Analysis of Iapt

Critically analyse the IAPT initiative and the development of the low intensity therapist role.

In 2005 Lord Richard Layard, Professor Emeritus at the London School of Economics, an expert in the economic costs of unemployment, in his book, Happiness; Lessons From a new science. (Penguin. London. ISBN 9780141016900), made proposals which led to a new government initiative to reduce the number of days lost to society, and the number of people on benefits in the United Kingdom due to depression.

He noted the paradox that instead of happiness increasing with greater wealth, the richer populations of the western nations were less happy in general than populations of developing countries.

Lord Layard and the government proposed to reduce the cost of the amount of working days lost by an initiative to make treatment for depression available more quickly and to increase the number of channels of referral to expedite the process. Traditionally, a depressed person would have to see a doctor who would refer them to the local Community Mental Health Team, who would arrange an appointment with a health care professional as appropriate.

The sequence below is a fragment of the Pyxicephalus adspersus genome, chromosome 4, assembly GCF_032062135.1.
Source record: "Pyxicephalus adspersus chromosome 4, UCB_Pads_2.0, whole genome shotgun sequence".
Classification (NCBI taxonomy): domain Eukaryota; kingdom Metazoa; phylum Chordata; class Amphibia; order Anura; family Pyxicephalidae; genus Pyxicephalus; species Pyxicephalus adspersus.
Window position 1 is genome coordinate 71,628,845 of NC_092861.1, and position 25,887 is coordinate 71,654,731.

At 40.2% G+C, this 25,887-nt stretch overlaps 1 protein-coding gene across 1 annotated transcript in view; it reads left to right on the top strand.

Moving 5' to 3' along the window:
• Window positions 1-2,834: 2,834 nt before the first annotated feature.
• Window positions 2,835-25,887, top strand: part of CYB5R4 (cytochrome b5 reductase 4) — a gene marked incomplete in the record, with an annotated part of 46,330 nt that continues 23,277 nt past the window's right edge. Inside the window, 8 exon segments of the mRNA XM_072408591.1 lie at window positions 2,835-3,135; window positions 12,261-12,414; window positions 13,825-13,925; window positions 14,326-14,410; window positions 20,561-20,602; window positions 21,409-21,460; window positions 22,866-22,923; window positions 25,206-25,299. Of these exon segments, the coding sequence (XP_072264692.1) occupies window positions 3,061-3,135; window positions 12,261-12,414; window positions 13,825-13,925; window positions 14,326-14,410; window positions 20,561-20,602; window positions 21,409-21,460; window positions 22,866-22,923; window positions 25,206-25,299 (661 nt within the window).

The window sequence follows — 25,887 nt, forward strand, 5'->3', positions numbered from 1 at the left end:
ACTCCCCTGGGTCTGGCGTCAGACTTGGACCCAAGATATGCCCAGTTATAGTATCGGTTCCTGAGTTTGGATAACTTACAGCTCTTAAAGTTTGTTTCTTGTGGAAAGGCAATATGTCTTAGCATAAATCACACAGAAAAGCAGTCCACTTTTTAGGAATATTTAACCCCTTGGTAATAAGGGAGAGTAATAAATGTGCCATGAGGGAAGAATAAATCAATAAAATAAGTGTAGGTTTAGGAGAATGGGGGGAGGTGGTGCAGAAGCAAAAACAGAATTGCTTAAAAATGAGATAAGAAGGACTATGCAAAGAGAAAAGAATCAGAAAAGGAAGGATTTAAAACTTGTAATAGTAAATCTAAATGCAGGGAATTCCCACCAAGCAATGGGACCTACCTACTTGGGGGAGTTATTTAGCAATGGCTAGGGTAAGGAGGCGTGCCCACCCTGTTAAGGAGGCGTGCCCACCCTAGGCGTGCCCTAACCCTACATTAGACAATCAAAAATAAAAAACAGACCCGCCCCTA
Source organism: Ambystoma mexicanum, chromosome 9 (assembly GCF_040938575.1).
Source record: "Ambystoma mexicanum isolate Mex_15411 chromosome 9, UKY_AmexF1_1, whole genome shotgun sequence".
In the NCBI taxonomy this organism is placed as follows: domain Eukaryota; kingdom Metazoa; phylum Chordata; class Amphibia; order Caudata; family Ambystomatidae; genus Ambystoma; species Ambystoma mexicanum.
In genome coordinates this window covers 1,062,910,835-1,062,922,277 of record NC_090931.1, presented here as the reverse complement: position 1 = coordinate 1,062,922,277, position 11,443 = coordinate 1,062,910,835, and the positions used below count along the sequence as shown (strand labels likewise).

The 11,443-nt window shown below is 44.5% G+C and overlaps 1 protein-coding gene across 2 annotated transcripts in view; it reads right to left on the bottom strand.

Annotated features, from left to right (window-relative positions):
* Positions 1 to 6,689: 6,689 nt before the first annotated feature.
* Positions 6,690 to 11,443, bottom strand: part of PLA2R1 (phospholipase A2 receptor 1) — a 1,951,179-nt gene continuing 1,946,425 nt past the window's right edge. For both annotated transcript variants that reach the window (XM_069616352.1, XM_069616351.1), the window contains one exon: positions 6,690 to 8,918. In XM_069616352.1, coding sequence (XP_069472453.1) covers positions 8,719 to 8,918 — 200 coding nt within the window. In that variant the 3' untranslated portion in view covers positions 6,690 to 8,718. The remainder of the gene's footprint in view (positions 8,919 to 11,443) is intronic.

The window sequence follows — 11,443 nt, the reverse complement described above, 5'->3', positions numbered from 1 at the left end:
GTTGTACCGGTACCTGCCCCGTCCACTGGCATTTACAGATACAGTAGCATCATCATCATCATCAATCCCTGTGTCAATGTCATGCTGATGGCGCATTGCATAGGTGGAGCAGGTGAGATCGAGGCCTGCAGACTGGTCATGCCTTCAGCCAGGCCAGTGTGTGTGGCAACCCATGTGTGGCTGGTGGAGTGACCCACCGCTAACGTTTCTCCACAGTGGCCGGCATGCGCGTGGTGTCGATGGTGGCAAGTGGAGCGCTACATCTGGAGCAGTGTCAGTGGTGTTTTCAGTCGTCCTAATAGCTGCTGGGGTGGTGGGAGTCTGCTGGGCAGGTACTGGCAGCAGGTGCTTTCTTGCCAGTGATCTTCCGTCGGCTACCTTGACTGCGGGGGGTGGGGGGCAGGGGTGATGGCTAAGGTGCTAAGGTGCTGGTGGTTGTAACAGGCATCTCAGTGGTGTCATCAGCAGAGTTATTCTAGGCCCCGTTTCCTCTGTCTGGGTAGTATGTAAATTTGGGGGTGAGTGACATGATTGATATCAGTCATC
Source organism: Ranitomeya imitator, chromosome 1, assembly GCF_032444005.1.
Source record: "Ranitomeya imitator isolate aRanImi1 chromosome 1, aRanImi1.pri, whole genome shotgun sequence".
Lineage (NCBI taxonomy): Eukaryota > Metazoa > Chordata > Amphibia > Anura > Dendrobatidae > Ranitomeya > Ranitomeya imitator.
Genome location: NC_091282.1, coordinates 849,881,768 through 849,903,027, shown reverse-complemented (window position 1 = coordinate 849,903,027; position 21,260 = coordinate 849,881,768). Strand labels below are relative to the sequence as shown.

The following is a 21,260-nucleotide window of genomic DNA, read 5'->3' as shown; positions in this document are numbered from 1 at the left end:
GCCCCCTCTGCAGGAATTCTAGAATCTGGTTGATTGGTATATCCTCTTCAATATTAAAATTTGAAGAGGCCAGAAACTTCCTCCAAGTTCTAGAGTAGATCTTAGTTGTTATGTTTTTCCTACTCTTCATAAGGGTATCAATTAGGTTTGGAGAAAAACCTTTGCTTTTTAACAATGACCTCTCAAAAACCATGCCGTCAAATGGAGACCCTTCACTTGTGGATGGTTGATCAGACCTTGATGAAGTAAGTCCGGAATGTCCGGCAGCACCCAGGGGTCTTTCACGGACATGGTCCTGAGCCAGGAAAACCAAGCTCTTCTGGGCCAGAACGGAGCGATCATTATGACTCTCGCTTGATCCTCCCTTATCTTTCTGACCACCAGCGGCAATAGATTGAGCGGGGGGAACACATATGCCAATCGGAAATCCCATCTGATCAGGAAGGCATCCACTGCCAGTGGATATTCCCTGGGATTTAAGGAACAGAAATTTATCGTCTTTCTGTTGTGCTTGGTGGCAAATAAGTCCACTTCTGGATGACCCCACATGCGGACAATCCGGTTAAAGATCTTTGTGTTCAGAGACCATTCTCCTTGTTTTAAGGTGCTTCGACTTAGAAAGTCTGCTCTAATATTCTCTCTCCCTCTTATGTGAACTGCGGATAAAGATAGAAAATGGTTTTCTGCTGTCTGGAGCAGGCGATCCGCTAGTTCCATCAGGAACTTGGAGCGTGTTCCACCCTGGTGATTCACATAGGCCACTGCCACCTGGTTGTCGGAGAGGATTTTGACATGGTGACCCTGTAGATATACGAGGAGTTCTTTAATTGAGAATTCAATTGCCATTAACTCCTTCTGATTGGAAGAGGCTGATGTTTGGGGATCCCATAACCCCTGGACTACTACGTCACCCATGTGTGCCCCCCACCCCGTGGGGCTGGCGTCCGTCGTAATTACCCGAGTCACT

Cognitive Behavioural Therapy was chosen as the most effective treatment regime as the results have been well documented since the 1980s and because it does not appear to require as much time spent in in depth psychotherapy and should as a result reduce costs. To add a personal note here, I found that, as a student counsellor with the community Mental Health Team (West), the clients I referred to the CBT computer programme, “Beating the blues”, found it helpful in most cases.

Two towns,   Doncaster in South Yorkshire, which has had a high rate of unemployment since the collieries and the railway works were closed and Newham in London which has a high proportion of people in unemployment as well as a high mix of ethnicities, were chosen as demonstration sites for trials and IAPT (Individual Access to Psychological Therapies) was...